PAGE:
Art is like that these days – available, reaching out, no longer content with sitting in quiet corners waiting for our epiphanies. Waiting is out, luring is in.
It is certainly working. Last Monday, 20,516 people visited the British Museum, and its annual figure is now at 6.03m, a step change from the 4.5m-5.5m visits of the past five years. Visits to national museums as a whole have risen about 16% over the past four years. Tate Modern had 100,000 visits over the Long Weekend and is running at 5.2m visitors a year. Other museums have had more spectacular leaps. The V&A jumped 138% in the five years to 2006, but this was primarily due to the ending of admission charges in 2001. Whatever the cause, the new reality is that art and heritage have taken on a central place in a leisure economy previously dominated by sport and Thorpe Park. In that role, for good or ill, art finds itself playing by different rules…
The metaphysics of art do not inhabit the contemporary vernacular. We don’t know what it is because we haven’t got the language. The fourth plinth in Trafalgar Square makes the point. We can’t agree what to put on it, so we hand it over to a succession of artists. Currently, it has Thomas Schütte’s Model for a Hotel 2007, which looks feeble from a distance. The next one is being chosen from a shortlist, only one of which, Anish Kapoor’s Sky Plinth, makes any attempt to engage with the space and the plinth itself. Bob and Roberta Smith’s Make Art, Not War is so glib, I can’t actually believe it’s seriously being considered. Empty, the plinth attests to the metaphysical void once inhabited by art.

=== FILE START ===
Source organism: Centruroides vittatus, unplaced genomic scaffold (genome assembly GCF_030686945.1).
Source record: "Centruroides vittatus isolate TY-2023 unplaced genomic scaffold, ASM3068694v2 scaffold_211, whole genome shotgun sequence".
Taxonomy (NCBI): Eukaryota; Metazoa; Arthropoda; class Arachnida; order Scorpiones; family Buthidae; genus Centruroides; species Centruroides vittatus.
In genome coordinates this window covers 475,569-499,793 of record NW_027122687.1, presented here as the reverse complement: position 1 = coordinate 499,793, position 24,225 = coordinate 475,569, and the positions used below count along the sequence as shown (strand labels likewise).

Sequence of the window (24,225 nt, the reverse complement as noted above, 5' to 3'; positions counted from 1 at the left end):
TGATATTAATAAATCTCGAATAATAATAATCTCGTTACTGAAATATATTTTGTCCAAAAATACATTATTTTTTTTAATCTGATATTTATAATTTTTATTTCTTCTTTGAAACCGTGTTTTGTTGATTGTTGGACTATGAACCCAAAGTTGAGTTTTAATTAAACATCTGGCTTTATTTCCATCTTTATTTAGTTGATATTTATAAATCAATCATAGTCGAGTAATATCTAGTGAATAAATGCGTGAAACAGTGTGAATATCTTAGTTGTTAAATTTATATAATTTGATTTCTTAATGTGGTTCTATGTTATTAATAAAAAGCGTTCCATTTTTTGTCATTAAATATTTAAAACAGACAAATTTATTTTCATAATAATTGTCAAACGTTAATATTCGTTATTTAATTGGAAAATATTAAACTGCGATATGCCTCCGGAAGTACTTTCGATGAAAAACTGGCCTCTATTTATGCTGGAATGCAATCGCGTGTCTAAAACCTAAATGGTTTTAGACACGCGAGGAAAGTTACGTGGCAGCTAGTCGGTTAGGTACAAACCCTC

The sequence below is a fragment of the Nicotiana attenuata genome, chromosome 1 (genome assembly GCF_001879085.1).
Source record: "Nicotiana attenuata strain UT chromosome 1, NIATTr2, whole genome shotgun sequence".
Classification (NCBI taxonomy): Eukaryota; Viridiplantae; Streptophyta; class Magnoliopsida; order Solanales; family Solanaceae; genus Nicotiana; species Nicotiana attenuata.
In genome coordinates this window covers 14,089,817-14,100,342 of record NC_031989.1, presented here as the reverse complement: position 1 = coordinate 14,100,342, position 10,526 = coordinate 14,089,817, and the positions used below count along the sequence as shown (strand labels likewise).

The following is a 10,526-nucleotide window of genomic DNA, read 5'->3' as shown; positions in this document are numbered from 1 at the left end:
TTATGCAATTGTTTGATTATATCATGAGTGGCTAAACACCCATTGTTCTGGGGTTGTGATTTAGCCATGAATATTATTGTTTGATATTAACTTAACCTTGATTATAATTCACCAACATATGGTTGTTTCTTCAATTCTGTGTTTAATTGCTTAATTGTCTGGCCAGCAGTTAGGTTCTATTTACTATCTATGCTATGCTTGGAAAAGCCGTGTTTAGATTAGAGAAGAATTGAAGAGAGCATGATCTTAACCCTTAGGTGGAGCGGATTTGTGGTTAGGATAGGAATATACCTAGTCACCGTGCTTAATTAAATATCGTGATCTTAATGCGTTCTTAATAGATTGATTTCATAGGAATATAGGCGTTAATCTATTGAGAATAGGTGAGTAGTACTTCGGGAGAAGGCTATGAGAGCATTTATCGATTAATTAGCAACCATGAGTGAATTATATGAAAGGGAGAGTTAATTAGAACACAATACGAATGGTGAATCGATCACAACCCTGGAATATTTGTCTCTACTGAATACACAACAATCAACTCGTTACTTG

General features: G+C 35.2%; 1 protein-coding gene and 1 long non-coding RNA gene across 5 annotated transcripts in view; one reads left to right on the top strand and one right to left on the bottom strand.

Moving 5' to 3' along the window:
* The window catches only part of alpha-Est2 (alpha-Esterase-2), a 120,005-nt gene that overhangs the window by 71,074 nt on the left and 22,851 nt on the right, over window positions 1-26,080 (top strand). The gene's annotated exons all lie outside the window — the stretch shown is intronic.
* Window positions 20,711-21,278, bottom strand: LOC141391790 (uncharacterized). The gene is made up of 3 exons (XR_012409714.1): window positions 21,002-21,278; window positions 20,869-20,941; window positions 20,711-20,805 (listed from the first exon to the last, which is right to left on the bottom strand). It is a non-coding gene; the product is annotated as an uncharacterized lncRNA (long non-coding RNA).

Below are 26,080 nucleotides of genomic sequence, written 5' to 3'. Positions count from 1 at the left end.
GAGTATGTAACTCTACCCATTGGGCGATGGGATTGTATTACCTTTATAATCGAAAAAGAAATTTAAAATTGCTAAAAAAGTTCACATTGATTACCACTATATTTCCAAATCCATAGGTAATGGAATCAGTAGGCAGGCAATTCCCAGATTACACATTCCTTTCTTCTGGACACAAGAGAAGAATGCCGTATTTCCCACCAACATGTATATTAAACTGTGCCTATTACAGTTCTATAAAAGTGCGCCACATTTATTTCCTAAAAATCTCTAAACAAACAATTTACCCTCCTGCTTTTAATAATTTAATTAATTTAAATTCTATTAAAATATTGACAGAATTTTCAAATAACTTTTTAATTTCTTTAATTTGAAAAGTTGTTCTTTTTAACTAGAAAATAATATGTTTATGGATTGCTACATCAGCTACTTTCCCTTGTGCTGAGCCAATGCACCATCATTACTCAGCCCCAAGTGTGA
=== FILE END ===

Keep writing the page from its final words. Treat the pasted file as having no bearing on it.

Down at the Science Museum, I can barely move for the giant baby buggies. This is where you go with children on a rainy bank holiday. It has everything: interactivity, weird stuff and gee-whizzery on a huge scale. It does it well. No wonder – the current director is Chris Rapley, one of the best scientists we have. At the moment, however, there is an oddity lurking on the first floor. This is Listening Post, a work of art more than science, by Mark Hansen and Ben Rubin. It consists of a wall of tiny dot-matrix screens, across which flow and shimmy fragments taken from internet chatrooms. The words are also spoken by a neutral voice. The work shifts through different themes and rhythms, giving it a symphonic aspect.
It is superb. The New York Times critic rightly said it suggested a chapel of the age of communication. It has two big problems, however. First, it is partly disturbing, suggesting loneliness and anxiety. Second, you need to sit there in the half-dark, quietly doing nothing, silent and still. That’s what I did and, in the midst of the buggy-infested Science Museum on a wet bank holiday Monday, I was – entirely and at last – alone.